Nobody ever cried because of my infertility, except me and my sister.
    We are lucky to have sisters like that!
    Hugs to both of you!

  4. Megan Says:

    Hi Peggy,
    This was a great post. I can’t say I’ve experienced it the way you have though. I wish I could. You see, I rarely talk to my (older) sister or my mom about my infertility struggles because they always seem to cry. I end up consoling them and then later, get mad at them for “taking away my struggle”. Does that even make sense?! When they have cried over my infertility, I always want to tell them this is my struggle, not theirs, “how dare you garner sympathy off of MY (and my husbands) struggle”. I know it does effect them because they are most likely never going to be an aunt or a grandma, but it infuriates me…and I can’t seem to get past it. I don’t think they intentionally do this, but that’s always the way I end up feeling. Maybe I am taking out my infertility anger on them…I just don’t know. Again, thanks for your post, it made me think.

    • Peggy Says:

      Hi Megan – Yes, that makes a lot of sense!!! I have felt the same way at times when talking to various people, and primarily when I was in the midst of the struggle to get pregnant. When this conversation occurred with my sister, I had reached a point of “moving on” (if there is such a thing). I believe that made a difference….additionally my sister is not a touchy-feely kind of person, and tears are her last resort. Maybe for this reason I didn’t feel the need to console her. But believe me, my infertility anger still flares up at times! Thanks for commenting on my post…and I understand your anger…Peggy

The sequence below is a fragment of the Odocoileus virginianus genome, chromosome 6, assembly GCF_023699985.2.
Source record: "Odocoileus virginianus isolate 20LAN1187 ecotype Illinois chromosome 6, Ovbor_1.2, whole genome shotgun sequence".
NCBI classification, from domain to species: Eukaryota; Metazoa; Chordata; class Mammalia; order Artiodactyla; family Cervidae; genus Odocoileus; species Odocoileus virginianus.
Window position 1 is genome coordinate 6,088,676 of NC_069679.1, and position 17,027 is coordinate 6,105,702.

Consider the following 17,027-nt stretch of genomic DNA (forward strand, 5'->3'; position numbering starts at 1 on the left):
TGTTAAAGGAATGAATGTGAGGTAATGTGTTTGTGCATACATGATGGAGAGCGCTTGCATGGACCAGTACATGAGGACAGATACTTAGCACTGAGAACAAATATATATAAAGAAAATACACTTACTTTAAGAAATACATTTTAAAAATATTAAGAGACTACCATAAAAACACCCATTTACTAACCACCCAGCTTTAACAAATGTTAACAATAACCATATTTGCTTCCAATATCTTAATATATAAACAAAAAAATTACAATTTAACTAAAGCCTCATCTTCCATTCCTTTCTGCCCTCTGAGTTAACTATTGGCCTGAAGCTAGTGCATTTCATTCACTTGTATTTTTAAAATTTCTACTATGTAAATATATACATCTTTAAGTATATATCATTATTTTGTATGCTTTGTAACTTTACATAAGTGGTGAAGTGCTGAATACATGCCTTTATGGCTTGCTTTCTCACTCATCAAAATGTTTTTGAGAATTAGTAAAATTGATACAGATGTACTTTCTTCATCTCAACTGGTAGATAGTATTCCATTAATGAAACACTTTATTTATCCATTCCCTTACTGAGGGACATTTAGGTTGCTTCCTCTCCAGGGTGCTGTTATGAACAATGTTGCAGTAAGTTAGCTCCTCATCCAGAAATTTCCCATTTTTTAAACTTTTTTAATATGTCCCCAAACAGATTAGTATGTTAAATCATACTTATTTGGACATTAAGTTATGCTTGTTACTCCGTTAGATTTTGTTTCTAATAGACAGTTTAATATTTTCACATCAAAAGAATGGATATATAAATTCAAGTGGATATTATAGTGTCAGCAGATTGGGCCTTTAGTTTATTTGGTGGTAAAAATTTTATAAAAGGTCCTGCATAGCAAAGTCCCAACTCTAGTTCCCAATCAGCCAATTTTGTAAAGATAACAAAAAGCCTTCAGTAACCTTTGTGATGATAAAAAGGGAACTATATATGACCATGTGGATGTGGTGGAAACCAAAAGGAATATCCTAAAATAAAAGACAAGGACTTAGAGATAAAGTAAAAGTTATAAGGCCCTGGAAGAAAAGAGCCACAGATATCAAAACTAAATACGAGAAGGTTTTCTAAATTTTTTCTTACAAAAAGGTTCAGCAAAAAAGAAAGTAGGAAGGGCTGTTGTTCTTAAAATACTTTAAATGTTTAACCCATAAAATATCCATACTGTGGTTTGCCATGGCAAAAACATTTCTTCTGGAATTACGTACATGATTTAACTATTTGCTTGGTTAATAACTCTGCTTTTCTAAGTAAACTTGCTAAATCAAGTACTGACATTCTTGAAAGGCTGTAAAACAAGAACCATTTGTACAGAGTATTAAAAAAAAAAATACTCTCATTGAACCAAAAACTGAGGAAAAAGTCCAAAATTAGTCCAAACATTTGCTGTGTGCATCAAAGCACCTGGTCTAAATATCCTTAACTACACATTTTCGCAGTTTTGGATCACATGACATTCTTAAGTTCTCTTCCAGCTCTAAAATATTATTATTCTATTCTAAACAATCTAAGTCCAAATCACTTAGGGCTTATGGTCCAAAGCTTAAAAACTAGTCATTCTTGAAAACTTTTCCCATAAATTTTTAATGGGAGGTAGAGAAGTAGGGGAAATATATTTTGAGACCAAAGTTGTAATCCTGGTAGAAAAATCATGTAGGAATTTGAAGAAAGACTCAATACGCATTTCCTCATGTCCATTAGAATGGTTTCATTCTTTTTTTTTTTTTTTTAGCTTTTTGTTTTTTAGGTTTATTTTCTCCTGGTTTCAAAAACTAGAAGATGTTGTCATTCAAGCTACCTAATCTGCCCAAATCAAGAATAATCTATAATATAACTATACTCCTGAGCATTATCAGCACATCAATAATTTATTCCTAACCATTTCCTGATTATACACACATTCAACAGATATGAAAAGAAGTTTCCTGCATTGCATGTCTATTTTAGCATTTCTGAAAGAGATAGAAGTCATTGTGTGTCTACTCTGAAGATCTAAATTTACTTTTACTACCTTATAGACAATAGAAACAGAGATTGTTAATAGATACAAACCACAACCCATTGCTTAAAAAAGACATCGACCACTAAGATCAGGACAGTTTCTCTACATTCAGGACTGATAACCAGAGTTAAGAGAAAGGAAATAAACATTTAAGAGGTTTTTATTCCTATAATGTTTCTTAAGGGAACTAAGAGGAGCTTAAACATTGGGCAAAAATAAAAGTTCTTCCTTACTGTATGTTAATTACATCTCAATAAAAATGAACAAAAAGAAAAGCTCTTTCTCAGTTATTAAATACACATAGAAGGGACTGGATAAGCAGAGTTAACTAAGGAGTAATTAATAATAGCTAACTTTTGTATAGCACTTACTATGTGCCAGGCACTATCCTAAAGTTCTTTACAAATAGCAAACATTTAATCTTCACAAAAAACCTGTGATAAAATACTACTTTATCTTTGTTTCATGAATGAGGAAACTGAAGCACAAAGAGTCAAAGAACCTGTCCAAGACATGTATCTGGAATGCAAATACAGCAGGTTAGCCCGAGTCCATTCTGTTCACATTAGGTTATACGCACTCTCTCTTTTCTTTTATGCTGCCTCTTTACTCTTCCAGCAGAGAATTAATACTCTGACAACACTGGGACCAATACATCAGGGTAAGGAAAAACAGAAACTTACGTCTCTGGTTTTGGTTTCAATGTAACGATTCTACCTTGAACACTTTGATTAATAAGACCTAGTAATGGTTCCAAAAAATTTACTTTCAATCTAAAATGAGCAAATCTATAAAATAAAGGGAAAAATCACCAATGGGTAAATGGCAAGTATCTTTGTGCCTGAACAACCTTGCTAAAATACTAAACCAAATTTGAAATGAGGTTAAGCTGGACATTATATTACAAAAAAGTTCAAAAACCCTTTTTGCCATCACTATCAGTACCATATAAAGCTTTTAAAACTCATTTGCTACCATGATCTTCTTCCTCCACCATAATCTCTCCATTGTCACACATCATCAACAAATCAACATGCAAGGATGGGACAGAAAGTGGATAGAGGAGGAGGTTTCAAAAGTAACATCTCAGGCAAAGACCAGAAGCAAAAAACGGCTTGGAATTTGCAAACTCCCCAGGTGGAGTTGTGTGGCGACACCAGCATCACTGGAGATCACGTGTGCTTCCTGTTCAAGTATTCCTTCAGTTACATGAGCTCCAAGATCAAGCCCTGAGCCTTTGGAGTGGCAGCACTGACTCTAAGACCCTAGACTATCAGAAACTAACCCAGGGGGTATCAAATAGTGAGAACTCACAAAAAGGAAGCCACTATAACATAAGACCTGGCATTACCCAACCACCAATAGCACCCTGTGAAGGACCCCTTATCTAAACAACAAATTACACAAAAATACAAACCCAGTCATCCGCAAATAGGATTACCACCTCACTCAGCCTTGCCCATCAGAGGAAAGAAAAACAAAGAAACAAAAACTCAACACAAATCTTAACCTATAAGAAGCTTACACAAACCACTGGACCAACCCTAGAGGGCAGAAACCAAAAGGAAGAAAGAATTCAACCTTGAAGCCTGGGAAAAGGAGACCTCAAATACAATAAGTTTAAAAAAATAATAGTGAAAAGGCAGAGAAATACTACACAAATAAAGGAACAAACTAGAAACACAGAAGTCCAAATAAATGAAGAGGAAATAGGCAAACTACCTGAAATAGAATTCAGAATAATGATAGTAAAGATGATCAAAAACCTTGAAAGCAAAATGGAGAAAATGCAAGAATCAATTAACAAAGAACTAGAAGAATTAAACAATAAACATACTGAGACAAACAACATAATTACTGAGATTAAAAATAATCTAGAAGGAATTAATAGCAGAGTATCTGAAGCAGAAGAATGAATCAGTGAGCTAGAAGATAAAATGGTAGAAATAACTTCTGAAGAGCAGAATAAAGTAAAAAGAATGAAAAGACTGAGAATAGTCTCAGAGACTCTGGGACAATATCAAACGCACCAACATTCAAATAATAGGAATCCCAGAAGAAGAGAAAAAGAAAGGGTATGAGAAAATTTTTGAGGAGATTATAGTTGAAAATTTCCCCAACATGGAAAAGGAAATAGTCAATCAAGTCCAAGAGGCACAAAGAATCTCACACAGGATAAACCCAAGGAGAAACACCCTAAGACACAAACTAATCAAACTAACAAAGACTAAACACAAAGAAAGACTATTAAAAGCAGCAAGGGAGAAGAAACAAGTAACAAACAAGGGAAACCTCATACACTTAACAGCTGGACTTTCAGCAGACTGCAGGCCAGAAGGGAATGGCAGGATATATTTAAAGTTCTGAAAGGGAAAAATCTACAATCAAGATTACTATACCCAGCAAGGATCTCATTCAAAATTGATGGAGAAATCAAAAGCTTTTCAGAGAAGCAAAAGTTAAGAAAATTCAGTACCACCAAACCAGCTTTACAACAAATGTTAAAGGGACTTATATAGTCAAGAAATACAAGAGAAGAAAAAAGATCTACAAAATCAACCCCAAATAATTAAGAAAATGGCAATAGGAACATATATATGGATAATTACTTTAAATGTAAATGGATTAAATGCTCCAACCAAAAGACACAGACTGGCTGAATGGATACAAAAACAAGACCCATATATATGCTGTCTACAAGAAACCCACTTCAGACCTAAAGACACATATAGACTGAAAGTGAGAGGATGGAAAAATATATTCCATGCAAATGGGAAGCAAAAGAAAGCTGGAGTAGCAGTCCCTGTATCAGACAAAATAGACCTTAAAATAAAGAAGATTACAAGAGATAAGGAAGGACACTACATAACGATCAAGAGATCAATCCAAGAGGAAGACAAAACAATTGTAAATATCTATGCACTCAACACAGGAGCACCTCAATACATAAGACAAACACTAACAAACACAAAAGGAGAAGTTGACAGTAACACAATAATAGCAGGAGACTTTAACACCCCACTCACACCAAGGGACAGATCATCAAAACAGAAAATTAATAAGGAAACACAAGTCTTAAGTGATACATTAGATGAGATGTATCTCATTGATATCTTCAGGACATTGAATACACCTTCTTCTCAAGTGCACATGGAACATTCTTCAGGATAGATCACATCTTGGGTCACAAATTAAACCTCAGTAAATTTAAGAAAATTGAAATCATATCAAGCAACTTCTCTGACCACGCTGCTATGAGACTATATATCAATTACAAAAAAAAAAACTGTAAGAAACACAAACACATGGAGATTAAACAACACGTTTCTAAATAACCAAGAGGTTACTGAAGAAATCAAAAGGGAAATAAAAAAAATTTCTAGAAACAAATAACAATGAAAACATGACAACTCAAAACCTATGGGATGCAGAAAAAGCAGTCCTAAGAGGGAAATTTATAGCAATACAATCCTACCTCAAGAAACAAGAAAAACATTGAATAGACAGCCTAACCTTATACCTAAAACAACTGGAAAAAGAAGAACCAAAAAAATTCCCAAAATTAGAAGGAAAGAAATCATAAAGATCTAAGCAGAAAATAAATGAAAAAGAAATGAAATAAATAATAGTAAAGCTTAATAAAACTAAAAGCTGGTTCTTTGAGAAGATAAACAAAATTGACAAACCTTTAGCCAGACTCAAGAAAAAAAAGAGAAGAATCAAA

• Megan Says:

        Thank you for responding Peggy! I do appreciate it. I am in the midst of my struggle right now, hence the anger I suppose. It’s been 8 years of trying. Yikes! Good point about your sister not being the touchy-feely kind of person. My sister is the epitome of touchy-feely. Something I can admire, to be so open emotionally, but just don’t relate to at all. I look forward to reading more of your posts!

  5. Michelle Says:

    Wonderful post. I was just talking to my mom last night, sharing my journey and she was so amazing. She asked questions but didn’t force options on me. She really doesn’t know or understand how the process works but she empathized with me. She said “I just don’t know how you do it, How you handle it.” She said that I’m strong but I don’t always feel strong. I feel sad. But I don’t know how to prepare myself to share the news of possibly being childfree with others without them offering their thoughts and opinions. I’m scared for that moment and I hope they can respond like your sister did.

    • Peggy Says:

      Hi Michelle,

      Thanks for reading my post! It’s great that your mom responded that way. I will say that honestly my sister is the only person whom I feel safe bringing up this topic with…however I try not to shy away from it anymore by just speaking my truth. For example, when I tell people I struggled with turning 40, and they tell me I’m silly and ask me why, I just tell the truth – “because I truly thought I would be a mom and I am sad that I am not.” It’s made for some awkward silences at the holiday dinner table, but I don’t care anymore!! It’s a big deal to just be real and admit that you are sad (in my opinion). So, I relate to your sadness….it’s what I feel more often than not…

      • IrisD Says:

        I think when we have been faced with infertility that time in our early to mid 40s is rough. We look at time differently.

  6. ivfmale Says:

    That was beautiful. My wife and I are coming close to finding out if our one shot at IVF worked or not. I was thinking of posting this very advice to prepare my friends and family if this doesn’t work out, but I don’t think I could say it as elegant. If you don’t mind, I will just reblog this post.

  7. ivfmale Says:

    Reblogged this on IVF male and commented:
    As we come close to the end of our journey, I know you are all pulling for us and the wife and I are truly grateful for your support. But there is a real possibility the IVF didn’t work and I wanted to prepare my friends and family following this blog on how to respond if that turns out to be the case. As I was considering what to say to someone in our situation, I came across this post from Life Without Baby that says exactly what I was to planning to write, and better than I ever could.

  8. loribeth Says:

    What a great post — and what a gift your sister has given you. : )

  9. Rerah Says:

    I am blessed to have a best friend who really listens and supports me–we have cried together as well.